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Wired and Wireless Convergence

We're entering an era where small mobile devices are becoming an integral part of the Web's global information network—wherever you go, there they are. In the future, mobile applications will work best in situations where they can capitalize on the core virtues of wireless networks: convenience, personalization, and location. Such thinking is driven by the idea that putting the Internet in the palms of our hands will give both business professionals and consumers ever-increasing access to data and information, forcing e-business strategists to rethink and redesign their technical architectures and e-business processes. The job of organizing, managing, and targeting Web content for delivery to wireless devices—in addition to traditional wired access—has become much more challenging.

Oracle Corporation is working toward a mobile Web architecture similar to what I have described in this chapter.4 Figure 5-6 illustrates Oracle's Portal-To-Go architecture. Oracle has implemented a Java servlet toolkit for producing XML from database queries and other Web content and then transforming that XML to a range of browsing devices. I'm not highlighting this particular design as a recommendation, but their diagram is a good illustration of products being created by most major enterprise software vendors.

Figure 5-6 Oracle's Portal-To-Go architecture

The consumer-oriented wireless applications deployed to date have emphasized some rather bland uses, such as purchasing books via mobile phones, or services like real-time airline schedule information and reservations that offer significant value and convenience. Mobile entertainment applications and games have been a big hit in Japan, although these areas have had little penetration in the United States. The European market has moved very aggressively into new services that offer location-specific convenience, such as paying for parking by keying a parking location code into your mobile phone.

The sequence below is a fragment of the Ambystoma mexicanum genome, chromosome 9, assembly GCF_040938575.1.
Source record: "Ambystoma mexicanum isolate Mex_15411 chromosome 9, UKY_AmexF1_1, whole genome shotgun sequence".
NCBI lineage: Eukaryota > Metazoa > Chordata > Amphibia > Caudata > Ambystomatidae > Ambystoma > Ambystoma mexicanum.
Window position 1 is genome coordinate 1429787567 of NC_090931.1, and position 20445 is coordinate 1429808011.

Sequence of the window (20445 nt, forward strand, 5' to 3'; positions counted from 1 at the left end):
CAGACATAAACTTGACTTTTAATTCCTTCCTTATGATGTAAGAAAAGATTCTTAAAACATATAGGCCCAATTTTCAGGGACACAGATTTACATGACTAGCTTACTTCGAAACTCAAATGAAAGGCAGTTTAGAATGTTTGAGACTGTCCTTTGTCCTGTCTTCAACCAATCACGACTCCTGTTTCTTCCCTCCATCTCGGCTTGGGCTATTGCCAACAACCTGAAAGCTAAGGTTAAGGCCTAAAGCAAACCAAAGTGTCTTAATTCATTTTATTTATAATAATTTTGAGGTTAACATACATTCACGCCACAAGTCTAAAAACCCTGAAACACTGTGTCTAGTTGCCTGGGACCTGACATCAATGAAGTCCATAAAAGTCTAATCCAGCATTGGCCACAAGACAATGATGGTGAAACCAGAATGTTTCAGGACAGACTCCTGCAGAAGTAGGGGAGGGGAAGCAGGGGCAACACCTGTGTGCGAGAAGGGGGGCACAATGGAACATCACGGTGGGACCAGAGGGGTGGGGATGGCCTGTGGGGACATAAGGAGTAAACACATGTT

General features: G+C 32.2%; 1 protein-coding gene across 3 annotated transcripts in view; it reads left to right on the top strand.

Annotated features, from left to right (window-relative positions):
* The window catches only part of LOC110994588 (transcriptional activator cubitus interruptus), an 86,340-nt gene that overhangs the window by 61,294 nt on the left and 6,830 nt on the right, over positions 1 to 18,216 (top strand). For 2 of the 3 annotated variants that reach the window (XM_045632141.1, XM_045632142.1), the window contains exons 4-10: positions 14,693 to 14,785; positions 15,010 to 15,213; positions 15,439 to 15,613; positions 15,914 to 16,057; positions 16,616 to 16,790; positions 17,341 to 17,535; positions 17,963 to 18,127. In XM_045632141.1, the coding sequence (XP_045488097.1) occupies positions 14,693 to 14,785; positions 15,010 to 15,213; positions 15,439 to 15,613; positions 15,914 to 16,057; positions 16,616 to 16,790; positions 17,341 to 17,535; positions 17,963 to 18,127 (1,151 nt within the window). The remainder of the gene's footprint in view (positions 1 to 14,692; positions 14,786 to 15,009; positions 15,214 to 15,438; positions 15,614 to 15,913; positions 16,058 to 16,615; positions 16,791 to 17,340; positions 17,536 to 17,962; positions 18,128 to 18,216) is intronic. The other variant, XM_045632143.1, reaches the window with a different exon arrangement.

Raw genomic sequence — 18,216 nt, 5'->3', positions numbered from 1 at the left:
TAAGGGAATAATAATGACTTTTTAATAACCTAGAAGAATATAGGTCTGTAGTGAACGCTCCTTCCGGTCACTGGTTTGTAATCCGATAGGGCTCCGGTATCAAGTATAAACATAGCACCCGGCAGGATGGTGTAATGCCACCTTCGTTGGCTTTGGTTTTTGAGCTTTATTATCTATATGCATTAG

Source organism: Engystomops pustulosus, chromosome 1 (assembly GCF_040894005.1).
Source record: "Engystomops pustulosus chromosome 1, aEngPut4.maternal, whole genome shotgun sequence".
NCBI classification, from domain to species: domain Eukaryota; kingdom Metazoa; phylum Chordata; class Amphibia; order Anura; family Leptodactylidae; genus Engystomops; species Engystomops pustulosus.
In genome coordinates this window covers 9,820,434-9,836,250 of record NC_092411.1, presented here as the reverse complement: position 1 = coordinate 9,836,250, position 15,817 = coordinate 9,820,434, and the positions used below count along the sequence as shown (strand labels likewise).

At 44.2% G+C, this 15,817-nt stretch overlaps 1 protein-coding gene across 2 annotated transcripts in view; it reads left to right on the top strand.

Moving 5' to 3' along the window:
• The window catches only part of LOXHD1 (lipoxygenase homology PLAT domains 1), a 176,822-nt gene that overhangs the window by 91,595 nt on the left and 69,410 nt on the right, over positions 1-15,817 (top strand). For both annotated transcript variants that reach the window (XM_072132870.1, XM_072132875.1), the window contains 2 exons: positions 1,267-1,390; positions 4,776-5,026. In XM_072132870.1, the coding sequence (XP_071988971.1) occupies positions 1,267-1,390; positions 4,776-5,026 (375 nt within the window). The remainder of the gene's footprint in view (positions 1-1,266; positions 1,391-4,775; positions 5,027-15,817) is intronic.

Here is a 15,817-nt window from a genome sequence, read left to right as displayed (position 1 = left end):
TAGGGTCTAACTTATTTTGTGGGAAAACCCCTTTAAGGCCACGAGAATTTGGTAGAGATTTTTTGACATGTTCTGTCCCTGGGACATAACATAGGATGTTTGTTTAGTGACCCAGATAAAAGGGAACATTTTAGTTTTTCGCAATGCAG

The B2B market holds the potential for many new, high-value uses of wireless technology. Most e-marketplaces or exchanges depend on a portal interface that is an integral part of supply chain or procurement operations. Some of the information sources displayed within these portals would benefit from convenient, remote access. For example, as auctions and bidding become commonplace features of these exchanges, it may be critical for the bidder to be in continuous contact with the status of an auction for a large commodity purchase. In addition, the buyer may need to monitor the status of several commodity markets to determine if or when to place a bid. A mobile phone or wireless PDA is an ideal access device for this requirement.

If this auction data were made available using an XML vocabulary, then all of the concepts described in this chapter could be applied. This data is only one of many aggregated sources that buyers would want on their desktop computers in a more comprehensive portal. But several of these portlets would be redirected and appropriately styled for presentation on the mobile portal. I look forward to seeing more of these kinds of applications that offer significant value, in addition to convenience.

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